By the generosity of Mahaprabhu Prabhu and Bhaktivedanta College the students went to Brussels on December ninth to visit two expositions and do some harinama.
First, they went to the Palace des Beaux Arts to see the exhibit entitled Tejas, or the Eternal Energy. It consisted of sculptures of gods and goddesses and descriptions of their roles in Indian culture. In various media the main ideas of Indian culture were presented, including two short films showing the process of making deities: carving the form in stone by using traditional tools and making the deity from metal. The gallery shop was full of literature and souvenirs about and from India. Mahaprabhu sold the shop twenty cookbooks and twenty BBT books on India.
After a lunch in the park, the students went to see the exhibition called Gods: A User’s Guide. The organizers wrote: “Religions are making a major comeback in our society. A timely ‘user’s guide’ can help us to understand how they work.” The multidimensional and extremely interesting world of different religious denominations included a TV section, in which one could watch short recordings of the sacred rites of passage of different denominations. In an interactive TV room one could hear the ideas about the afterlife expressed by believers from different denominations. The students saw a play especially written for the exhibition by Philippe Blasband dealing “with the alarming and terribly topical problem of religious violence.” In the photo exhibit on Ecstasy there was a colour photo of devotees in Poland chanting on the street, and the caption explained that the devotees make the ecstasy available for everyone (picture below).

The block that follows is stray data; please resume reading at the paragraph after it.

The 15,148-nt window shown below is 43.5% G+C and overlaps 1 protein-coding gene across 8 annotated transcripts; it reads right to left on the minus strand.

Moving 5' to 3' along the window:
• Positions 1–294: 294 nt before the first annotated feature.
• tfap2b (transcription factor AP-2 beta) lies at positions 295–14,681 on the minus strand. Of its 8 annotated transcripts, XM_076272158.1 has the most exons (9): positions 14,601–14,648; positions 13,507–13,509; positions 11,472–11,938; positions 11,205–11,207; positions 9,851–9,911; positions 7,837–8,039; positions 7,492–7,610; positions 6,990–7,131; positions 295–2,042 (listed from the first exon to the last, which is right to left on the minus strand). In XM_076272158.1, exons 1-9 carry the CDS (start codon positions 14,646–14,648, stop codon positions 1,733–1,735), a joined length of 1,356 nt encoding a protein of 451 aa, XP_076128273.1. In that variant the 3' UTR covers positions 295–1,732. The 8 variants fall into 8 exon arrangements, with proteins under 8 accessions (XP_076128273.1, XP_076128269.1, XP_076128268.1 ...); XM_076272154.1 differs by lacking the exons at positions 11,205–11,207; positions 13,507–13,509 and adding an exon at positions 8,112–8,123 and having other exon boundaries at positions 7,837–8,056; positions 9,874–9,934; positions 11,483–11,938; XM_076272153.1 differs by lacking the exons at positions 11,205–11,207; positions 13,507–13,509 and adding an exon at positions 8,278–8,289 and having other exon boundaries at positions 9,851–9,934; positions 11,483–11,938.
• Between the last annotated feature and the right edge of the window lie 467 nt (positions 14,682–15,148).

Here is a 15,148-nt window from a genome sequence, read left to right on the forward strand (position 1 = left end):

Indeed, at 4.00 p.m. in the centre of Brussels the students met groups of devotees from Radhadesh and Brussels to perform harinam. We chanted the holy names in crowded and busy shopping streets with great force, the leader’s voice amplified by our sound system. As the maha-mantra penetrated the ears of the public, one saw more and more smiling faces and people looking at us and taking pictures.
It was unforgettable day, and students experienced various aesthetic and ecstatic emotions, which helped us to better understand ourselves and the world around us.